Written by Colin Mendelsohn, UNSW Associate Professor and Tobacco Treatment Specialist.
Originally published on The Sydney Morning Herald.
The future of electronic cigarette regulation is starting to be defined. Reviews and guidelines have recently been published in Britain, the US and European Union, with attitudes and recommendations varying widely from one jurisdiction to another. Australian federal and state governments are also developing legislation that will have life-or-death implications for hundreds of thousands of smokers.
Electronic cigarettes (e-cigarettes) are battery-powered devices that simulate a smoking experience. The devices heat a nicotine-containing liquid to produce a mist that the user inhales. The inhaled vapour does not contain tobacco, tar or carbon monoxide, and is generally agreed to be much safer than smoke; probably about 95 per cent safer. Nicotine itself has relatively minor health effects.
Risk assessment: Laws should reflect the health reality of the smoking replacement products rather than ideological or political bias. Photo: AP
E-cigarettes are at least as effective as nicotine patches or gum in helping smokers to quit. For those who are unable to quit, e-cigarettes can substitute for smoking by providing the nicotine to which smokers are addicted without the smoke that causes almost all of the harm ("tobacco harm reduction").
Australia currently has a de facto ban on e-cigarettes due to a historical classification of nicotine as a schedule 7 dangerous poison. Sale, possession and use of nicotine in a vaporiser is an offence.
But e-cigarettes are freely available as consumer products in the UK and have been warmly embraced by the scientific and public health communities. A landmark report published last week by the Royal College of Physicians concluded that e-cigarettes have the potential to make a major contribution towards preventing premature death and disease due to smoking, and encouraged their widespread use by smokers. The report was in agreement with a comprehensive report commissioned by Public Health England in 2015.
Attitudes to e-cigarettes are much more cautious in the US and the European Union, where they are regulated as tobacco products. Under the American Food and Drug Administration's new "deeming regulations" and the EU's revised Tobacco Products Directive, all devices and solutions will require extremely costly and onerous approval, which will force all but the very largest companies out of the market. Prices will increase, innovation will be reduced and a black market created. On the other hand, deadly cigarettes and other smoked tobacco products will remain freely available.
Prohibition is not working in Australia, and it is easy to purchase nicotine online or through a thriving black market. The federal government has commissioned a discussion paper to guide e-cigarette policy, prepared by the Public Health Unit at the University of Sydney and Cancer Council NSW, both of which have previously expressed negative views on e-cigarettes. Also of concern is that the process is shrouded in secrecy and is only taking advice by invitation.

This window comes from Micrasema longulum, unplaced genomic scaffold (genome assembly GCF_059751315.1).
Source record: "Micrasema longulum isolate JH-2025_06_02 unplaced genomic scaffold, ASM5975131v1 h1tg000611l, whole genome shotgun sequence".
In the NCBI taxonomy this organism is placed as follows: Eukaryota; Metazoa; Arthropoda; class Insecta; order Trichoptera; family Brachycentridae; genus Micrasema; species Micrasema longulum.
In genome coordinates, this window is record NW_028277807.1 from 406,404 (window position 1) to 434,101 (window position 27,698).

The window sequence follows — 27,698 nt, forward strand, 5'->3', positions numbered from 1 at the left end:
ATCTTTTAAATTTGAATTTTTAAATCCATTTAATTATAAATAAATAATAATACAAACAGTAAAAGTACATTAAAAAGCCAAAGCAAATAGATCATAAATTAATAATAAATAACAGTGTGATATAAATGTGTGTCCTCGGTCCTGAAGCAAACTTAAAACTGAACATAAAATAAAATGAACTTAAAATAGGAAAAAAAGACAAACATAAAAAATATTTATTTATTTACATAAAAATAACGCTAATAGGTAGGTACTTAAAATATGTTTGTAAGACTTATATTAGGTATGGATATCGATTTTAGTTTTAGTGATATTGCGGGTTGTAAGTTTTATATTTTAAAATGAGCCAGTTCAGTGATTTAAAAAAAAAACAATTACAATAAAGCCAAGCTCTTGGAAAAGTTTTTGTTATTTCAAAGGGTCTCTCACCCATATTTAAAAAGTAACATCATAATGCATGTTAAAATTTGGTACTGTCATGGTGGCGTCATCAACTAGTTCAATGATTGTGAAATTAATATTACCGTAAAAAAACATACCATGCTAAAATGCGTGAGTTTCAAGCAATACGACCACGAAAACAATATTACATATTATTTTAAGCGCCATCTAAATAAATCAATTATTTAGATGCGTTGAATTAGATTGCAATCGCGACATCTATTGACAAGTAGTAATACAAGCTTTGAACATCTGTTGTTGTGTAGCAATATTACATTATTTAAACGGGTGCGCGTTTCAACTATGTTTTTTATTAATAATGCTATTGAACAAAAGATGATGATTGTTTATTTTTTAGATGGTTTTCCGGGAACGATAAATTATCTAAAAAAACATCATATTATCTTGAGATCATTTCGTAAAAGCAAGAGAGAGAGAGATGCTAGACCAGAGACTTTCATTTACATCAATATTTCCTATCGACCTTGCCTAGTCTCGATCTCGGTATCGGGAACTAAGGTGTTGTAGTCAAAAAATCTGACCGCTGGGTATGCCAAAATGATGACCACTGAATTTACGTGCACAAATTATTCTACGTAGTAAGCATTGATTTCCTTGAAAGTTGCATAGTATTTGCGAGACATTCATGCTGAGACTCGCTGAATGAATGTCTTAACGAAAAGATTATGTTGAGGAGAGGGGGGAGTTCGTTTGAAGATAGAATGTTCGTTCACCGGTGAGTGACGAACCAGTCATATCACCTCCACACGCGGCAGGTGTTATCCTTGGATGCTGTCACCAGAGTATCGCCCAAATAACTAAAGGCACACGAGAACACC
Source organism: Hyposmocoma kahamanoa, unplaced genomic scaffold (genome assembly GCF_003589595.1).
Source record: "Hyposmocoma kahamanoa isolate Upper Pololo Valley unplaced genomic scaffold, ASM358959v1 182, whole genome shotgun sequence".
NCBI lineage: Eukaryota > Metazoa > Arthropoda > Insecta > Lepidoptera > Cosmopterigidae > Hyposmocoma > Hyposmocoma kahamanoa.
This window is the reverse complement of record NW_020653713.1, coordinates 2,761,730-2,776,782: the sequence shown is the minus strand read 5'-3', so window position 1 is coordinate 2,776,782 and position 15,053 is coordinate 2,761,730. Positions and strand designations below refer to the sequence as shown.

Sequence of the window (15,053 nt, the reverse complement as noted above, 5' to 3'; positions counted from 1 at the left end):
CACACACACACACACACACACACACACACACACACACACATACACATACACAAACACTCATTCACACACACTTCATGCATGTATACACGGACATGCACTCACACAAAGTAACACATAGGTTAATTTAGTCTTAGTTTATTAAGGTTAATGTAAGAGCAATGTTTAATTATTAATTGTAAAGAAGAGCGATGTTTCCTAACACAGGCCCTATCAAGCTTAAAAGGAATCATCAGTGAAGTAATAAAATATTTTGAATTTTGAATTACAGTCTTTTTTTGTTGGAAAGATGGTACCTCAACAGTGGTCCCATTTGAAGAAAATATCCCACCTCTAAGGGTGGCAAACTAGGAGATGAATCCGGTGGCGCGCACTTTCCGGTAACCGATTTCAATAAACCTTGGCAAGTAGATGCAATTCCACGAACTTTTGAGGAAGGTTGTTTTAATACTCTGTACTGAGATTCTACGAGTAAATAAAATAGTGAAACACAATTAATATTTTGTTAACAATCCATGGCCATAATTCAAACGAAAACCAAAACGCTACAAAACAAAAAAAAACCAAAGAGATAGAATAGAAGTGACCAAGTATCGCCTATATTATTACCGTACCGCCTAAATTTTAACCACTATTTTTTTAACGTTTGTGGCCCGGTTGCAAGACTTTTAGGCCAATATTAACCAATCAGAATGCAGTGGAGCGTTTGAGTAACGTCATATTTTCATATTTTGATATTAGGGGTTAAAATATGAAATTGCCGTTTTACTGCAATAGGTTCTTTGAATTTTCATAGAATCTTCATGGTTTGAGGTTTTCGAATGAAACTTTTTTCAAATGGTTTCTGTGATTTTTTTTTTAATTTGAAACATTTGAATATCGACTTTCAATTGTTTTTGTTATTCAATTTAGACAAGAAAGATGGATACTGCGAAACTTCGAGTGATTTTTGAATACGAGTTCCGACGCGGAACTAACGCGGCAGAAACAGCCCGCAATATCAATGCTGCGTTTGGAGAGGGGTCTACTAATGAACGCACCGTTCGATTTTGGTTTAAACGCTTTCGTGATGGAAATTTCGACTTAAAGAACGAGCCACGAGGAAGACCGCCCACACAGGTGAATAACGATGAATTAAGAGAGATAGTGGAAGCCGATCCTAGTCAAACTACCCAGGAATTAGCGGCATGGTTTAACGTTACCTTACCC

Decisions on how to regulate e-cigarettes should be based on evidence, not on ideology, politics or other bias. Some organisations have been historically locked into a single-minded focus of destroying tobacco companies, cigarettes and nicotine. It can be difficult to see that using nicotine to reduce harm may now be part of the solution. Our priority should be to reduce the health risks for current smokers, of whom two out of three will die as a result of their habit.
Overseas research has found that many of the concerns raised about e-cigarettes are not grounded in evidence. E-cigarettes are much safer than smoking and have helped millions of smokers to quit. There is no evidence of a "gateway" (that e-cigarettes lead non-smokers to smoking) or that they "renormalise" smoking in the community – vaping is almost exclusively confined to smokers and recent ex-smokers.
E-cigarettes should be regulated, but in a proportionate way that reflects their real level of risk. It is irrational to apply severe restrictions to a much safer product while allowing widespread access to deadly cigarettes. Well-intended but inappropriate regulation could have harmful unintended consequences, such as reducing the appeal of e-cigarettes, slowing product innovation and raising costs. This could have the perverse effect of protecting the cigarette trade and leading to more smoking.
E-cigarettes should be regulated as consumer products, not as tobacco or medicines. Consumer law ensures that products are safe and fit for purpose, and will allow e-cigarettes to compete favourably in the marketplace with the much more dangerous tobacco products. Appropriate light-touch regulations include:
- Child resistant containers
- Accurate labelling
- No advertising or sale to people under 18 years
- Low or no taxes to maintain a competitive advantage over tobacco
- Good manufacturing practice, with safe, high-quality ingredients
- Appropriate marketing practices
The right balance of regulations could substantially improve public health and save hundreds of thousands of Australian lives. We cannot afford to get it wrong.
Dr Colin Mendelsohn is a medical practitioner and Tobacco Treatment Specialist at The Sydney Clinic in Bronte.